13 years ago

TMW – you are quite right – probably wishful thinking on my part! :)

The reduction in variable costs associated with the MER’s might reduce the costs by a few measly basis points, but there won’t be a noticeable drop precipitated for altruistic means (on the fixed management fee portion).

But it’s possible for a new player to come in and undercut the incumbent – the ETF space is exploding (and as we have discussed before, there are advantages and disadvantages to that).

13 years ago

You have to pick your markets carefully with FI. Where you have a larger pool of fundamentally good stocks in the index, there may not be the trade-off between increased fees and performance. Again, context is everything. Switching purely to FI would be a knee-jerk reaction without undertaking some analysis.

Claymore has some good products but fee creepage in the ETF market is not a positive trend for investors and, with all due respect to Preet, very rarely has a financial company cut fees except under extreme pressure from the public.
13 years ago

I think the turnover is historically 10%, as weightings are made once per year (for the index) – but I’ve got a call into RAFI’s affiliate here in Canada and they will provide a more concrete answer.

I think another point often overlooked is that FI seems to work better in less efficient markets. The backtested outperformance grows with markets that are deemed to be less and less efficient. Some may find plain vanilla indexing to be good for efficient markets and FI for emerging markets (example).

Of course, this is backtested data and as CC and MJ point out, it may not last. All the more reason to understand what the philosophy is behind FI. Certainly the benefit of hindsight is great for advocating investment strategies, for example the Dogs of the Dow. But as there are proponents of say, value investing and dividend investing, etc. who believe a performance advantage may be gained through active decision making (i.e. undertaking a particular strategy other than plain indexing), they may want to look at FI. You can get your turnkey (pseudo-) active management for almost 2% less than a mutual fund.

As mentioned before, the premiums on FI and other quant or strategy ETFs are still a bit on the high side, but hopefully they will come down as AUM increases.

Canadian Capitalist
13 years ago

Also underplayed by the FI crowd is how much taxes and extra turnover are incurred. And like Mike points out, the key question is: will the out performance continue? Bogle and Malkiel point out the long history of back-tested strategies that failed to deliver in the future.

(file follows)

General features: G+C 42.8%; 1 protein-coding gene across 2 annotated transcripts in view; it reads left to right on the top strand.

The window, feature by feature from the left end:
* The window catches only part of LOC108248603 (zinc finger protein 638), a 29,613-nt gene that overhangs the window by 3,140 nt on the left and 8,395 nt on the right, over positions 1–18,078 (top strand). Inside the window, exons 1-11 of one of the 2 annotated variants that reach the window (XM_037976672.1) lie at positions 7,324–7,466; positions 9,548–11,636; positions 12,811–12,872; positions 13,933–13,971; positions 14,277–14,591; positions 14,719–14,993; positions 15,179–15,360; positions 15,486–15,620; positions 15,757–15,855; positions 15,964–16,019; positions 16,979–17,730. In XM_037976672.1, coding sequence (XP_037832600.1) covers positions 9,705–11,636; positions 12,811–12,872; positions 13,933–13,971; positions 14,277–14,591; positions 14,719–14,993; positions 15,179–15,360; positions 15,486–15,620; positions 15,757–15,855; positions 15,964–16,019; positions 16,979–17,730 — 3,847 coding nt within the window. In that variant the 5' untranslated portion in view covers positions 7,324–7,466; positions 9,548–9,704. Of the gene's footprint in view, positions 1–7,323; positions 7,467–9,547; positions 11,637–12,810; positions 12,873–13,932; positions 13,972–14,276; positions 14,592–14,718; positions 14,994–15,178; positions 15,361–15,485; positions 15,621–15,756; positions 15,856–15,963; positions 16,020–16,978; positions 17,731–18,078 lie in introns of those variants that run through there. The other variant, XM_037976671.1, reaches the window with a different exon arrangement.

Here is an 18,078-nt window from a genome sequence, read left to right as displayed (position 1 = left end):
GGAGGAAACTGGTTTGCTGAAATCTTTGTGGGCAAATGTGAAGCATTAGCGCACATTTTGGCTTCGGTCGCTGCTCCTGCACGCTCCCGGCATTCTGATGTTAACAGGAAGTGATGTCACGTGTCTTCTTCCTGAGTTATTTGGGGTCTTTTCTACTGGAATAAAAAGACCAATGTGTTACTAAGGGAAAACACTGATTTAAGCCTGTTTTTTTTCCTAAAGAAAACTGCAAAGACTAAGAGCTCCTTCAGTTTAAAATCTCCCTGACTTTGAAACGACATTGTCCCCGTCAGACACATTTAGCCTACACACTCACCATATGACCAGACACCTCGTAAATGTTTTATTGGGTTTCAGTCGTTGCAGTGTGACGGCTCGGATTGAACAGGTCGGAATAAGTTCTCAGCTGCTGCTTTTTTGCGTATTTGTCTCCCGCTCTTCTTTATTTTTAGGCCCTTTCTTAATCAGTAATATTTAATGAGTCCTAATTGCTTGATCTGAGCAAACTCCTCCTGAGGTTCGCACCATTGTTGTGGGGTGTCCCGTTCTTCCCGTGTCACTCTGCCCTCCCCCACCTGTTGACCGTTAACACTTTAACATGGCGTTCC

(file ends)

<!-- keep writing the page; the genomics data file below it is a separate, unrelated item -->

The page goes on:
Michael James
13 years ago

The difference between 0.65% and 0.17% in MER is not slight. It is nearly a factor of 4. The difference of 0.48% per year may seem slight, but it builds up over time. Over 25 years, the two MERs are 15% and 4.2%. This is significant. It will be interesting to see whether the higher-MER Fundamental indexes continue to underperform the regular indexes.
13 years ago

Thanks for the mention FT – and for the offer of help with the blog migration (I might work on the re-directs over lunch and let ‘er rip tonight – because I’m impatient) :)

Also, another disadvantage for the fundamental ETF’s are liquidity issues – there are days of thin trading since it’s still early days, so one should be sure to look at volume and perhaps place limit orders.

I particularly like the downside protection, for example due to fundamental weighting, Nortel represented only about 9% of the Fundamental Canadian Index at the time Nortel represented close to 1/3 of the TSX proper. If you look at the charts during the bubble, you’ll see that the FTSE RAFI index was flat as the TSX tanked. Since the FI’s have a value tilt, they benefit from the flight to quality as money leaves growth and flows to high yielding stocks in turbulent markets.

It would still be nicer if the costs came down.

For those looking into FI (fundamental indexing), you need to understand the philosophy behind it, so you can stick to it. For example, Rob Arnott had a great slide that showed that if you invested in the S&P490 instead of the S&P500, you would have earned a few extra percent per year since inception, simply owing to the fact that if you replicate the index, the top x stocks tend to be overvalued and growthy.

By weighting on market cap alone, you will be placing more weight on stocks that are overvalued, and you will be placing less importance on stocks that are undervalued. FI is based purely on the audited financial statements on four metrics, price is irrelevant.

There is no shortage of research and analysis on Fundamental Indexing versus plain vanilla indexing. In fact there was a great panel discussion between Jeremy Siegel (FI), Rob Arnott (FI) and Gus Sauter (Vanguard, regular indexing) that can give more insight for those interested.

The debate between FI and regular indexing is intense, so I would recommend really doing some digging into it. You may agree with the philosophy, you may not – but at least you will have a more informed opinion.

13 years ago

XIU’s MER is actually only 0.17% (check When comparing 0.65% vs 0.17%, you can see why XIU regularly beats CGR.